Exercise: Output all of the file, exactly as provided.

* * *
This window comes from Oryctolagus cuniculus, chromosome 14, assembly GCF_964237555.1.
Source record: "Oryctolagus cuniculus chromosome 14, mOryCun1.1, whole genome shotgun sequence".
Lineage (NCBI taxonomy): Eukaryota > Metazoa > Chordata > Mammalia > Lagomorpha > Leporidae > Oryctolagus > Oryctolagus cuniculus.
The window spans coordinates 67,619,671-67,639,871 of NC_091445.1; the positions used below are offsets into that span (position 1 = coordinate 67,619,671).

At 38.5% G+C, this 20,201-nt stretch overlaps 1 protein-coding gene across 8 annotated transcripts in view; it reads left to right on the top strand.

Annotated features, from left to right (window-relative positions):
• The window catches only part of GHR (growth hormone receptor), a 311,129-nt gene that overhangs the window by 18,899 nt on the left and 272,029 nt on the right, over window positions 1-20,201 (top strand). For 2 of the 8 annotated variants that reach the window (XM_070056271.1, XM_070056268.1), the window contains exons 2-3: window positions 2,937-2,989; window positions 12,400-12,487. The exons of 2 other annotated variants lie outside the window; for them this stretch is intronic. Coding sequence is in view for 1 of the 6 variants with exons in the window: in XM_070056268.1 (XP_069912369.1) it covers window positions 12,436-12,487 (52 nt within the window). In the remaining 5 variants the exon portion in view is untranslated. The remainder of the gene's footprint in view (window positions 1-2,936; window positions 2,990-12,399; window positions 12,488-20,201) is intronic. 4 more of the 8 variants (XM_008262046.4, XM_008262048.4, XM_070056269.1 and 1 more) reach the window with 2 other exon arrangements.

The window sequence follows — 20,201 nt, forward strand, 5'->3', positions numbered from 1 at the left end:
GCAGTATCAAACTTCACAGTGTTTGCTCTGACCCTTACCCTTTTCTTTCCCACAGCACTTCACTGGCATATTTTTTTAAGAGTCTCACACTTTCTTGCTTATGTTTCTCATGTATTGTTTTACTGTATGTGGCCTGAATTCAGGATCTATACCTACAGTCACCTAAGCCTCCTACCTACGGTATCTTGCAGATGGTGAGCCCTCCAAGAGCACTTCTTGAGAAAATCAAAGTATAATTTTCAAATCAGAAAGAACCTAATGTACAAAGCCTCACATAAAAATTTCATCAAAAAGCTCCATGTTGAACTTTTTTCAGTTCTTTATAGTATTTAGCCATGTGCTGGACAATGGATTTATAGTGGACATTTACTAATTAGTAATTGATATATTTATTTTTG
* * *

This window comes from Oryctolagus cuniculus, chromosome 14, assembly GCF_964237555.1.
Source record: "Oryctolagus cuniculus chromosome 14, mOryCun1.1, whole genome shotgun sequence".
Lineage (NCBI taxonomy): Eukaryota > Metazoa > Chordata > Mammalia > Lagomorpha > Leporidae > Oryctolagus > Oryctolagus cuniculus.
The window spans coordinates 67,619,671-67,639,871 of NC_091445.1; the positions used below are offsets into that span (position 1 = coordinate 67,619,671).

At 38.5% G+C, this 20,201-nt stretch overlaps 1 protein-coding gene across 8 annotated transcripts in view; it reads left to right on the top strand.

Annotated features, from left to right (window-relative positions):
• The window catches only part of GHR (growth hormone receptor), a 311,129-nt gene that overhangs the window by 18,899 nt on the left and 272,029 nt on the right, over window positions 1-20,201 (top strand). For 2 of the 8 annotated variants that reach the window (XM_070056271.1, XM_070056268.1), the window contains exons 2-3: window positions 2,937-2,989; window positions 12,400-12,487. The exons of 2 other annotated variants lie outside the window; for them this stretch is intronic. Coding sequence is in view for 1 of the 6 variants with exons in the window: in XM_070056268.1 (XP_069912369.1) it covers window positions 12,436-12,487 (52 nt within the window). In the remaining 5 variants the exon portion in view is untranslated. The remainder of the gene's footprint in view (window positions 1-2,936; window positions 2,990-12,399; window positions 12,488-20,201) is intronic. 4 more of the 8 variants (XM_008262046.4, XM_008262048.4, XM_070056269.1 and 1 more) reach the window with 2 other exon arrangements.

The window sequence follows — 20,201 nt, forward strand, 5'->3', positions numbered from 1 at the left end:
GCAGTATCAAACTTCACAGTGTTTGCTCTGACCCTTACCCTTTTCTTTCCCACAGCACTTCACTGGCATATTTTTTTAAGAGTCTCACACTTTCTTGCTTATGTTTCTCATGTATTGTTTTACTGTATGTGGCCTGAATTCAGGATCTATACCTACAGTCACCTAAGCCTCCTACCTACGGTATCTTGCAGATGGTGAGCCCTCCAAGAGCACTTCTTGAGAAAATCAAAGTATAATTTTCAAATCAGAAAGAACCTAATGTACAAAGCCTCACATAAAAATTTCATCAAAAAGCTCCATGTTGAACTTTTTTCAGTTCTTTATAGTATTTAGCCATGTGCTGGACAATGGATTTATAGTGGACATTTACTAATTAGTAATTGATATATTTATTTTTG